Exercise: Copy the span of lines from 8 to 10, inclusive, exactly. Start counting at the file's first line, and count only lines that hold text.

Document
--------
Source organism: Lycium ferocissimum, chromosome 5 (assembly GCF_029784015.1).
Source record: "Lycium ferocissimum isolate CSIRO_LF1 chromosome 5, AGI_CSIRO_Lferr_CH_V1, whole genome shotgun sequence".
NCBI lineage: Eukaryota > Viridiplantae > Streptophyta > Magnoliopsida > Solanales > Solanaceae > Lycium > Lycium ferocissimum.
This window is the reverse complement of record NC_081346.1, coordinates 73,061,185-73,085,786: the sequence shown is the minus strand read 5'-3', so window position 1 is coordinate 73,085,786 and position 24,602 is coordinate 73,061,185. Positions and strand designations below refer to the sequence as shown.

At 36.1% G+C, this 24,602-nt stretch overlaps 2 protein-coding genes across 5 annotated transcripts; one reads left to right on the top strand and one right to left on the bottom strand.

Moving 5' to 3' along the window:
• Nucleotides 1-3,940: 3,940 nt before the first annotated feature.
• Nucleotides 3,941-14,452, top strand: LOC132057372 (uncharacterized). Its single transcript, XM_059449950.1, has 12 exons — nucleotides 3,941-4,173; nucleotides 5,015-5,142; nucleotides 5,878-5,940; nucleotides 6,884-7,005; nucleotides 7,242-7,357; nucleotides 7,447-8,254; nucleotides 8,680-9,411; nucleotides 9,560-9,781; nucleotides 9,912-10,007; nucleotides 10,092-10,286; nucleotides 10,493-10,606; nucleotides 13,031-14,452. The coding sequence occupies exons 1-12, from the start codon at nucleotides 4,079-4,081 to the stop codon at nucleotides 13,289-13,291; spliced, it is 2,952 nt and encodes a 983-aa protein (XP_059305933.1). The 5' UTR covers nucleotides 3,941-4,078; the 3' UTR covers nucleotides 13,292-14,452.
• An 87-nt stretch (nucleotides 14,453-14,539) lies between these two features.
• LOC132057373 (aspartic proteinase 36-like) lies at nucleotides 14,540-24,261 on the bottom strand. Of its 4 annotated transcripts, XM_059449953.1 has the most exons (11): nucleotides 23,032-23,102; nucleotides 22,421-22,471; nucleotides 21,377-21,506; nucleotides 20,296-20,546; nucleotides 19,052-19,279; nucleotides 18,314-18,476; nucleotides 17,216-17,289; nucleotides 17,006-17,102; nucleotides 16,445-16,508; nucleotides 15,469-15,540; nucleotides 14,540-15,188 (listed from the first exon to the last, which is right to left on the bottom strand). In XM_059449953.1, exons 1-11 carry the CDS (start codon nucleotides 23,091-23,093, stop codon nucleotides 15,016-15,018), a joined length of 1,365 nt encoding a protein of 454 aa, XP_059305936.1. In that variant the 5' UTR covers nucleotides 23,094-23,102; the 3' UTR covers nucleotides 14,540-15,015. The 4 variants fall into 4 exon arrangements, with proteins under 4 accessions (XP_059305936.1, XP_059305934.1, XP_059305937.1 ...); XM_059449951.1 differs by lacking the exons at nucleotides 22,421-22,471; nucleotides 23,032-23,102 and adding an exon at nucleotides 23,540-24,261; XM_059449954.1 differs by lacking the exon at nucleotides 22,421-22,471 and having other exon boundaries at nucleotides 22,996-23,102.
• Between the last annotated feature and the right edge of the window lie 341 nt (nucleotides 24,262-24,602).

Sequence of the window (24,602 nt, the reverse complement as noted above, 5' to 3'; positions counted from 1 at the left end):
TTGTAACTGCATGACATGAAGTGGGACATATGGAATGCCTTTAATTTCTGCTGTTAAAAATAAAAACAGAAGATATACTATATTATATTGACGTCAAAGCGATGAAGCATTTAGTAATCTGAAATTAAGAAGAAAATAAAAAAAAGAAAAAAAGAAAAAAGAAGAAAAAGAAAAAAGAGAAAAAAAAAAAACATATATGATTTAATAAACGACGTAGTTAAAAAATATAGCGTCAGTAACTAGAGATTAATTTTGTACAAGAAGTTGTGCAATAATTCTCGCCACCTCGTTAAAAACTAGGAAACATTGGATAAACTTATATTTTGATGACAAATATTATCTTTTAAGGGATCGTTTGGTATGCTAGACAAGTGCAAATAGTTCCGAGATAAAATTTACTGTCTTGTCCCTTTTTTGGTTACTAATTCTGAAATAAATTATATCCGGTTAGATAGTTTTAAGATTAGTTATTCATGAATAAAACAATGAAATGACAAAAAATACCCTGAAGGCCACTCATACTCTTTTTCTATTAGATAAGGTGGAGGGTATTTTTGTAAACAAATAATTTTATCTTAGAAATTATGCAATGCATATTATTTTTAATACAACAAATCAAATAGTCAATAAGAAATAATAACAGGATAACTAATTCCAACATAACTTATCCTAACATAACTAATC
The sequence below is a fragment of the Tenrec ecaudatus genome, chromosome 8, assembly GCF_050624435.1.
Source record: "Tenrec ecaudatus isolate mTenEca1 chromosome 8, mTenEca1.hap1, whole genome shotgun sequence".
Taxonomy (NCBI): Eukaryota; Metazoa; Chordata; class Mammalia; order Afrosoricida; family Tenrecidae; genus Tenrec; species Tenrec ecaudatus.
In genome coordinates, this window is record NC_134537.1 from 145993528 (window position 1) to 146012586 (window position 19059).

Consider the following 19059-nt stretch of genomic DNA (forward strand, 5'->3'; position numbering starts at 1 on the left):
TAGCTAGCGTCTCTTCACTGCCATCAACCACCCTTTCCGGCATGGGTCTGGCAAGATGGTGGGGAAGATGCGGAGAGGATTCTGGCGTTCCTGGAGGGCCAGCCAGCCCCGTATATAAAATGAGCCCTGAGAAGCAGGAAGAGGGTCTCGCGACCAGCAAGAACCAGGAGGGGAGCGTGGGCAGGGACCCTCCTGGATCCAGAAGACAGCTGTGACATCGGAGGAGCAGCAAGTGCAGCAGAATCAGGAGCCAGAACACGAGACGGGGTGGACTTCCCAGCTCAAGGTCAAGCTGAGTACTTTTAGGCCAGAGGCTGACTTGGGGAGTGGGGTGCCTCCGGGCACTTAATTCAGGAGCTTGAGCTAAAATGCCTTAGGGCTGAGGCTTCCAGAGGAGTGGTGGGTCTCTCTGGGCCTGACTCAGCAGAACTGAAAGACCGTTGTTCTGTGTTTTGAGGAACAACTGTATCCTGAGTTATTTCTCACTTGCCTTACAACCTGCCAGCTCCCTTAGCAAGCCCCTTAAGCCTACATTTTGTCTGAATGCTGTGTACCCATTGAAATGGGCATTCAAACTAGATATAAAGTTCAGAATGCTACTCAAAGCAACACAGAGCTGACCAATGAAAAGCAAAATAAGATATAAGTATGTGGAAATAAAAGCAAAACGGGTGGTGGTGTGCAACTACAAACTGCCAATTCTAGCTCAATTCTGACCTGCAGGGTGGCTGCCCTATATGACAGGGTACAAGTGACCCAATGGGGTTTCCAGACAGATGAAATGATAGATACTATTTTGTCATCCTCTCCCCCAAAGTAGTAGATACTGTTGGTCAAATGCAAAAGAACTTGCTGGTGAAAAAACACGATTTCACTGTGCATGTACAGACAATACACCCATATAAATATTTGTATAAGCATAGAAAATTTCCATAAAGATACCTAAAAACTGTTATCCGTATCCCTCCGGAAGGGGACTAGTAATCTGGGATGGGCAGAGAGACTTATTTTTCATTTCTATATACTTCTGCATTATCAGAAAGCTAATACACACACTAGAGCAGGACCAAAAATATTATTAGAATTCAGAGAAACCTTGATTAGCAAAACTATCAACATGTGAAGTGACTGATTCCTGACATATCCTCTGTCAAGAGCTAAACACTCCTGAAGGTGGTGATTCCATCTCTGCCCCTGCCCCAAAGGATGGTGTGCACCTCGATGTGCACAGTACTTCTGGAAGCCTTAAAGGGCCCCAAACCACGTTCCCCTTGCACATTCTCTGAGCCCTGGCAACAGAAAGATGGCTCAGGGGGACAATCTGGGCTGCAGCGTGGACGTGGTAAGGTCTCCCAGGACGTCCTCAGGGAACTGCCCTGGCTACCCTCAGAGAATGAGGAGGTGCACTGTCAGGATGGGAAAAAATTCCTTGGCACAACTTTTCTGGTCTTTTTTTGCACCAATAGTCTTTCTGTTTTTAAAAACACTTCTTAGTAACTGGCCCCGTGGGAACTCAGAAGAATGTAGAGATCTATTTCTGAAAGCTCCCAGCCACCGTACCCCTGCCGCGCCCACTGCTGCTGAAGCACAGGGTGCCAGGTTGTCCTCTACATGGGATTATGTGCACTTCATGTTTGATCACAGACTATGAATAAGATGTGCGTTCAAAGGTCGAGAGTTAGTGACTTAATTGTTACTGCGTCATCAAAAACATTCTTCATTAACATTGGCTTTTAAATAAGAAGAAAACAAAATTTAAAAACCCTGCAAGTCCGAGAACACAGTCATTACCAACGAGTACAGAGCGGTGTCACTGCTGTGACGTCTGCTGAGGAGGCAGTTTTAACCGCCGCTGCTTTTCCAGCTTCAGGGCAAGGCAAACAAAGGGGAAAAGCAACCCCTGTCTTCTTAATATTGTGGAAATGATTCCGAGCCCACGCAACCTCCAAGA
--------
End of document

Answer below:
• Nucleotides 3,941-14,452, top strand: LOC132057372 (uncharacterized). Its single transcript, XM_059449950.1, has 12 exons — nucleotides 3,941-4,173; nucleotides 5,015-5,142; nucleotides 5,878-5,940; nucleotides 6,884-7,005; nucleotides 7,242-7,357; nucleotides 7,447-8,254; nucleotides 8,680-9,411; nucleotides 9,560-9,781; nucleotides 9,912-10,007; nucleotides 10,092-10,286; nucleotides 10,493-10,606; nucleotides 13,031-14,452. The coding sequence occupies exons 1-12, from the start codon at nucleotides 4,079-4,081 to the stop codon at nucleotides 13,289-13,291; spliced, it is 2,952 nt and encodes a 983-aa protein (XP_059305933.1). The 5' UTR covers nucleotides 3,941-4,078; the 3' UTR covers nucleotides 13,292-14,452.
• An 87-nt stretch (nucleotides 14,453-14,539) lies between these two features.
• LOC132057373 (aspartic proteinase 36-like) lies at nucleotides 14,540-24,261 on the bottom strand. Of its 4 annotated transcripts, XM_059449953.1 has the most exons (11): nucleotides 23,032-23,102; nucleotides 22,421-22,471; nucleotides 21,377-21,506; nucleotides 20,296-20,546; nucleotides 19,052-19,279; nucleotides 18,314-18,476; nucleotides 17,216-17,289; nucleotides 17,006-17,102; nucleotides 16,445-16,508; nucleotides 15,469-15,540; nucleotides 14,540-15,188 (listed from the first exon to the last, which is right to left on the bottom strand). In XM_059449953.1, exons 1-11 carry the CDS (start codon nucleotides 23,091-23,093, stop codon nucleotides 15,016-15,018), a joined length of 1,365 nt encoding a protein of 454 aa, XP_059305936.1. In that variant the 5' UTR covers nucleotides 23,094-23,102; the 3' UTR covers nucleotides 14,540-15,015. The 4 variants fall into 4 exon arrangements, with proteins under 4 accessions (XP_059305936.1, XP_059305934.1, XP_059305937.1 ...); XM_059449951.1 differs by lacking the exons at nucleotides 22,421-22,471; nucleotides 23,032-23,102 and adding an exon at nucleotides 23,540-24,261; XM_059449954.1 differs by lacking the exon at nucleotides 22,421-22,471 and having other exon boundaries at nucleotides 22,996-23,102.